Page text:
9. Throughout your career, you have explored a wide range of design disciplines, including hotels, carpets, shoes, exhibition design, curating, directing, and pure design. Is there a particular area of design that you’re interested in exploring further and experimenting with?
I have numerous dreams and projects in mind, and I find the world of wearable technologies particularly fascinating. However, as I previously mentioned, digital media also presents exciting new opportunities and perspectives. Generally, I believe that the work of architects and designers is currently undergoing a significant transformation. We are closely observing society and adapting to its changes. In the future, I anticipate that we will not only design physical spaces, but more importantly, new ways of behaving.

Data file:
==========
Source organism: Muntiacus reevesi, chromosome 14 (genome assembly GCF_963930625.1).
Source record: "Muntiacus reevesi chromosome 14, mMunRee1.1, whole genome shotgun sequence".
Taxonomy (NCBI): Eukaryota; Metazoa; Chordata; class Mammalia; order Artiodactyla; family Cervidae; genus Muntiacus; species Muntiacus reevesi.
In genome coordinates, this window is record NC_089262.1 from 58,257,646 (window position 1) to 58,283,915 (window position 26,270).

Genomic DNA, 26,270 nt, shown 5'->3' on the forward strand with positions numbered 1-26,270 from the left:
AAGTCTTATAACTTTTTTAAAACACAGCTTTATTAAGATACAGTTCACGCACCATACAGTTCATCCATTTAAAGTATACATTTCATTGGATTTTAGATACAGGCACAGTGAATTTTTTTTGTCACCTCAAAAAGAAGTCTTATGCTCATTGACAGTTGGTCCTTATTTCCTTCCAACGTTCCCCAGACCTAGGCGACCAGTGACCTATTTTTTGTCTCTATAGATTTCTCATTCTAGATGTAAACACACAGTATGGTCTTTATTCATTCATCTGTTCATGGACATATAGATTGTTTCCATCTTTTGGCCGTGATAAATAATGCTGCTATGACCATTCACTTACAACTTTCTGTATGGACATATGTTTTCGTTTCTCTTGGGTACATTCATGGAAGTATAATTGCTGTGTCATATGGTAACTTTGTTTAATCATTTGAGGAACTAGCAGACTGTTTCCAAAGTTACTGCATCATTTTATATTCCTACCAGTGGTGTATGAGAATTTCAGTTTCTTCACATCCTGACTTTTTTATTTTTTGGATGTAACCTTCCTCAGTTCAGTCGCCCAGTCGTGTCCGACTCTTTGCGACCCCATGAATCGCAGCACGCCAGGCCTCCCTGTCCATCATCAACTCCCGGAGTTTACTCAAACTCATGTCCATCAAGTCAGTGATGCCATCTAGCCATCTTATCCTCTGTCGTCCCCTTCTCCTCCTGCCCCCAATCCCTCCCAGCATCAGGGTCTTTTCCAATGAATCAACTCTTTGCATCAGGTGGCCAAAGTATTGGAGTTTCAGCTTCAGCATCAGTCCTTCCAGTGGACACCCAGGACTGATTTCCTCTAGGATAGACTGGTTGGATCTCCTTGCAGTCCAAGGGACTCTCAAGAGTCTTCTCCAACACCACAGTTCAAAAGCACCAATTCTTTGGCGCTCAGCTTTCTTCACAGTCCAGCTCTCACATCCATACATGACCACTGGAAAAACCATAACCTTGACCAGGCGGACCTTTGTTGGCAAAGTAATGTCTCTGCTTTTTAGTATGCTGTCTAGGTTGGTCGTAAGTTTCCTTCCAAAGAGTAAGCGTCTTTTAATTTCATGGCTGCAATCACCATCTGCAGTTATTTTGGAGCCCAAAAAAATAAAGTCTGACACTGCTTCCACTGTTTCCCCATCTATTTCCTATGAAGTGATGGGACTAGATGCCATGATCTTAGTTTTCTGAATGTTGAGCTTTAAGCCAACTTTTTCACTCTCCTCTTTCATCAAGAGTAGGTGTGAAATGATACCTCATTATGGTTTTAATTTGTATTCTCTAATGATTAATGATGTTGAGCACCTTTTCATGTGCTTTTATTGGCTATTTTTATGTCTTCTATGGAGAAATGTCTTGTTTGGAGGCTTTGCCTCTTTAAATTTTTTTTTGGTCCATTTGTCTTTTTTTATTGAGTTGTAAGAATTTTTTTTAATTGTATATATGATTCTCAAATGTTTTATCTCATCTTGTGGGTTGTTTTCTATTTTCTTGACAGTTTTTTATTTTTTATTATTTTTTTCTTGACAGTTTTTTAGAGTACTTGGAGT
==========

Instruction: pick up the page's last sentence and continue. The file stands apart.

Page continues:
10. What is an item in your home that holds sentimental value and you could never go without? Can you share the story behind it? Would you mind sharing with us a photo you took of it?
I have many of them. I have a collection of items in my home, which includes furniture and some prototypes that I cherish.
If I had to choose, I would say the Nuvola Rossa bookcase designed by Vico Magistretti for Cassina holds a special place in my heart. Magistretti, along with Achille Castiglioni, was my mentor and I wanted to own one of his pieces. I have placed the bookcase in front of my lunch table for its significance.
All images are taken from the interviewee’s Instagram account, and are an integral part of the interview’s editorial storytelling. See the interviewee’s Instagram account for full credits.